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Application Note: AN-01 

Design Considerations for Power Supplies using a choke.

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Last Update: 28-Nov-2012

Many mistakes are made with the power supply, causing the amplifier to hum.  Once the mistakes are made,  it is often impossible  to localize them in the power supply, and you'll be looking everywhere at the wrong place, and not find where the hum really  comes from.  This information applies also when you use silicon diodes.   Many sins and mistakes in power supply design  are made in professional products.  With those, the power supply is often used to save cost. So don't just rebuild a professional circuit without being critical. DIY often pay more attention to the power supply, and  have better results.  Please take some time and read this Application not before you design your power supply.   It pays off to have a well build and correct designed power supply,  and the most quiet sound can  result only  from this.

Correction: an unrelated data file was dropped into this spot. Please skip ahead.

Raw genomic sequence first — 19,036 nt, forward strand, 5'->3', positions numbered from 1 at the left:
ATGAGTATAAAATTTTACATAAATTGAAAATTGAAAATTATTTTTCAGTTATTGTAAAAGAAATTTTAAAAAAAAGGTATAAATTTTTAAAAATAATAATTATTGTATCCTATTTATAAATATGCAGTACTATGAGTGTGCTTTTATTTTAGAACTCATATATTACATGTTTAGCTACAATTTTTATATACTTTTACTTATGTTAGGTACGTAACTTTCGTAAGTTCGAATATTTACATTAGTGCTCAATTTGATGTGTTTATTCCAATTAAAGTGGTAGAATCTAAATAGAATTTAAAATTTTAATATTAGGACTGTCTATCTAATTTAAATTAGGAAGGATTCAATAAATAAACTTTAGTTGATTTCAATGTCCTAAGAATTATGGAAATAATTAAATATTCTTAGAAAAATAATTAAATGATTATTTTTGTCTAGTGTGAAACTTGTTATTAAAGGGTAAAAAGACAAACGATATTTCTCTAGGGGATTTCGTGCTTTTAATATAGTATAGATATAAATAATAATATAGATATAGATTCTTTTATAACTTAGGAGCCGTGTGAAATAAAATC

Standard circuit. Using star ground wiring is important for best results.

Charge peaks of C1 have always some risk to enter the output, and cause small ripple there. This is because you need to connect C1 to ground, and the C1 ripple current is very high, with a "spike" waveform. Some small part of that ripple current may find it's way into the amplifier signal, or power supply DC output. Approximately 1 millivolt on the amplifier output becomes audible. Perhaps you once had a situation with a humming amplifer, and increasing the value cap C1 (as in the above circuit) did not help at all. Though theoretically this should have improved the situation. If this was the case, you should consider the following circuit.

Improved circuit, with Common Mode Rejection (CMR) wiring method.

The transformer circuit + charge cap C1 is magnetically isolated from the output. This will work best when the two chokes are wound on one core. This is so with all Lundahl chokes.

10 Henry
470k  5Watt
Some examples of DC Output voltages:
250 - 0 - 250
325 - 0 - 325
375 - 0 - 375


  1. The actual DC output voltage will depends on factors, like the choke and transformer copper resistance, and (often very high) tolerances on electrolytic capacitors. Some can have -50% or +100% deviation, and that's normal. The data sheet gives only values that are valid for 5000 hours (check data sheets and read it!). What happens after that they do not say.
  2. The voltages here are with a DC Copper resistance of 78 Ohm for the choke, and 130 Ohm for the mains transformer. These are average values.